The most recent round of Quinnipiac polls re-ignited Democratic fears that Donald Trump could actually win the presidency. The polls put him ahead of Hillary Clinton by 4 in Ohio, and behind her by only 1 point in Florida and Pennsylvania.
Democrats should not be complacent about the threat of Trump, but neither should they revert to panic at the sight of a single poll. Always beware of outliers.
First, if you average all of the polls in each state taken since March, Clinton holds a 5.6 percent lead in Florida, a 7.0 percent lead in Pennsylvania and a 3.0 percent lead in Ohio. None of states are a lock for Clinton, but the Quinnipiac results are a clear outlier.
(For the record, Bernie Sanders' average lead over Trump in those polls since March is only significantly better in Pennsylvania: 5.0 in FL, 5.0 in OH, 12.7 in PA.)
Why is Quinnipiac an outlier? One reason is it assumes the electorates in those three states will be more white than in 2012, when a joint effort by the Center for American Progress and the American Enterprise Institute project, dubbed States of Change, projects each state will become slightly less white in 2016.
The other odd aspect of the Quinnipiac poll is that it does not show Trump performing better with whites that Mitt Romney, but it show Trump performing better than Romney with people of color.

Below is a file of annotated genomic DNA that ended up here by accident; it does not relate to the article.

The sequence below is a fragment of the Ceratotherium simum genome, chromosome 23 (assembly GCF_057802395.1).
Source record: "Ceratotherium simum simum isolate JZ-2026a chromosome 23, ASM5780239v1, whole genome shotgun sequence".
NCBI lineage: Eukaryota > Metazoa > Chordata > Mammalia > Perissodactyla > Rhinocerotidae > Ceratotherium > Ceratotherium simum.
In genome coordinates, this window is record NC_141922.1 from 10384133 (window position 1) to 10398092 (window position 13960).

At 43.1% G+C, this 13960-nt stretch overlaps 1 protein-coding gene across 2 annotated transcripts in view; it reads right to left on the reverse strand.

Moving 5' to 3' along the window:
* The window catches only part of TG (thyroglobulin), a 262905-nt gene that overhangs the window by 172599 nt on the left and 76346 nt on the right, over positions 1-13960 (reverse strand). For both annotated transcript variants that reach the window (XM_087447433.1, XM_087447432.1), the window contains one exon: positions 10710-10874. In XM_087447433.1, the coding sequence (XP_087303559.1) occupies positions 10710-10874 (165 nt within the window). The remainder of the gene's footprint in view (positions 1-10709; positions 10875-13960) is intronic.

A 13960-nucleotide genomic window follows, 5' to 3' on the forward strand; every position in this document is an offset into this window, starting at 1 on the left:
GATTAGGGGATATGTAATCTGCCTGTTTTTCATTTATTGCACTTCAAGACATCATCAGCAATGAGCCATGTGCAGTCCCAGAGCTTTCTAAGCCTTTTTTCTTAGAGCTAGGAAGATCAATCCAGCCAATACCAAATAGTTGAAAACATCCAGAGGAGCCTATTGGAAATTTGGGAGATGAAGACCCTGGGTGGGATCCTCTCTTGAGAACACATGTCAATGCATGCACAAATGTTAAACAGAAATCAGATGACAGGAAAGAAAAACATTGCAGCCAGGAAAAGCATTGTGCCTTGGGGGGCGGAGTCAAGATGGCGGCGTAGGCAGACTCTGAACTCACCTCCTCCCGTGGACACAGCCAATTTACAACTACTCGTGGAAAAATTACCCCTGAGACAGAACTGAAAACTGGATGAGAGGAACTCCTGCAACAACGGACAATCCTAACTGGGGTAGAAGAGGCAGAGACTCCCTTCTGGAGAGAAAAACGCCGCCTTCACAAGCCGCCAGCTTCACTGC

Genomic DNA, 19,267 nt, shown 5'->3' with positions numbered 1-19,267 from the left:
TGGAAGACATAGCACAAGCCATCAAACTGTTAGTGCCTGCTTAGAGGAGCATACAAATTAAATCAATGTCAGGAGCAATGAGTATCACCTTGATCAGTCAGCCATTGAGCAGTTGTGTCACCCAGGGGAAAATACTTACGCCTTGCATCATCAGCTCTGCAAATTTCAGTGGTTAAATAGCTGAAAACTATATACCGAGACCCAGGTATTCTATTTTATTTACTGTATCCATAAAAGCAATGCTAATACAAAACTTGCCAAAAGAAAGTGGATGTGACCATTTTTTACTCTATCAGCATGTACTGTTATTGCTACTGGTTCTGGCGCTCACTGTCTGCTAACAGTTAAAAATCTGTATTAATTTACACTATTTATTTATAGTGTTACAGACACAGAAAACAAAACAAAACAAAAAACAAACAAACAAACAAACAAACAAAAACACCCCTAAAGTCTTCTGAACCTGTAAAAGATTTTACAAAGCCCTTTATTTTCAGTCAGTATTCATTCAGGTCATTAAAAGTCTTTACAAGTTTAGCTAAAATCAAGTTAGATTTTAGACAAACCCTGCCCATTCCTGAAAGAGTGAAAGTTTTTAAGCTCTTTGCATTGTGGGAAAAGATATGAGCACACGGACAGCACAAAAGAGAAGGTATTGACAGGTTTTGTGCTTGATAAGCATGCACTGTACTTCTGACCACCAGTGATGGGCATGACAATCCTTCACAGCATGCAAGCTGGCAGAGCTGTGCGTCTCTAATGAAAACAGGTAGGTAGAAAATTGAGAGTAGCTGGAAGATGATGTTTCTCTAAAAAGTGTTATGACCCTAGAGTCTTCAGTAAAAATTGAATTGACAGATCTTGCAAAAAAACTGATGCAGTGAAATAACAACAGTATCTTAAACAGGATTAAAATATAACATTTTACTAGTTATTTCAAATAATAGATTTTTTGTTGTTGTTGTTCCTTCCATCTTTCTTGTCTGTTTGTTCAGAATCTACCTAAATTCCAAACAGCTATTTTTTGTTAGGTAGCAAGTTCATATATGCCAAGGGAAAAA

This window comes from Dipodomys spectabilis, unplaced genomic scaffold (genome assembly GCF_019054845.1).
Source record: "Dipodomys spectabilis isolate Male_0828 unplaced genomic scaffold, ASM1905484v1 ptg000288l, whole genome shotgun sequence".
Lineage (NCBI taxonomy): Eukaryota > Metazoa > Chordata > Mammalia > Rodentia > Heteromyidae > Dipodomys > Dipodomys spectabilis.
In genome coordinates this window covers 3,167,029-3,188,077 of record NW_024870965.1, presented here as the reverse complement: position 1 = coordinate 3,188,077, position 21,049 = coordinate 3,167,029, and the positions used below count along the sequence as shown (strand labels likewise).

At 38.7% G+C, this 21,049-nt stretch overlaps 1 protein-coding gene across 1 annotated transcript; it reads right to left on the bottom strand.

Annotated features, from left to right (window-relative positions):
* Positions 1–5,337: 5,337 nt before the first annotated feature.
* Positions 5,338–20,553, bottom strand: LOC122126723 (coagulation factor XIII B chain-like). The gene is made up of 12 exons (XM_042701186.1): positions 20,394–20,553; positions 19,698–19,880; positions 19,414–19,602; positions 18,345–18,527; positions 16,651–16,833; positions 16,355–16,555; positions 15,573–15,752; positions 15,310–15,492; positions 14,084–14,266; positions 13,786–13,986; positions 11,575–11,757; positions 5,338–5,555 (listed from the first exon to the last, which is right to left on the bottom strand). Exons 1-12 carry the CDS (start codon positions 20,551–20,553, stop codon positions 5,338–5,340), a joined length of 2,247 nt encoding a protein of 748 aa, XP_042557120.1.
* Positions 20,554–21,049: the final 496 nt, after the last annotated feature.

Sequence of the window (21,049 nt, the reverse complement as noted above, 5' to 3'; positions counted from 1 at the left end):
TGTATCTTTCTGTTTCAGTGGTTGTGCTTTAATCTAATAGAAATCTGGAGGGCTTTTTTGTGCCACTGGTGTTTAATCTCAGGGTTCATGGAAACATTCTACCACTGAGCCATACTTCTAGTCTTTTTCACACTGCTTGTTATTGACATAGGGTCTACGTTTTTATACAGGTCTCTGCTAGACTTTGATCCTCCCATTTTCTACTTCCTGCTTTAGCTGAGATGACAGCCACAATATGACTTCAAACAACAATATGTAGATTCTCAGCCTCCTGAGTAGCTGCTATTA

In Florida, Quinnipiac finds Clinton beats Trump among nonwhite voters by 43 points. But Obama beat Romney by 49 points.
In Ohio, Clinton's margin is 62 points. For Obama, it was 79 points.
In Pennsylvania, Clinton's margin is 60 points. For Obama, it was 85 points.
So to believe that Quinnipiac is right and the other recent polls are wrong, you have to believe that the electorates will be whiter than 2012 and Trump will win more people of color voters than Mitt Romney in 2012.
Most importantly, polls are not votes. The electorate will be shaped not by pollsters but by the efforts of the campaigns and their volunteers. If you are still nervous that the Quinnipiac assumptions could prove to be true, then go knock on doors, turn out the vote and prove the assumptions wrong.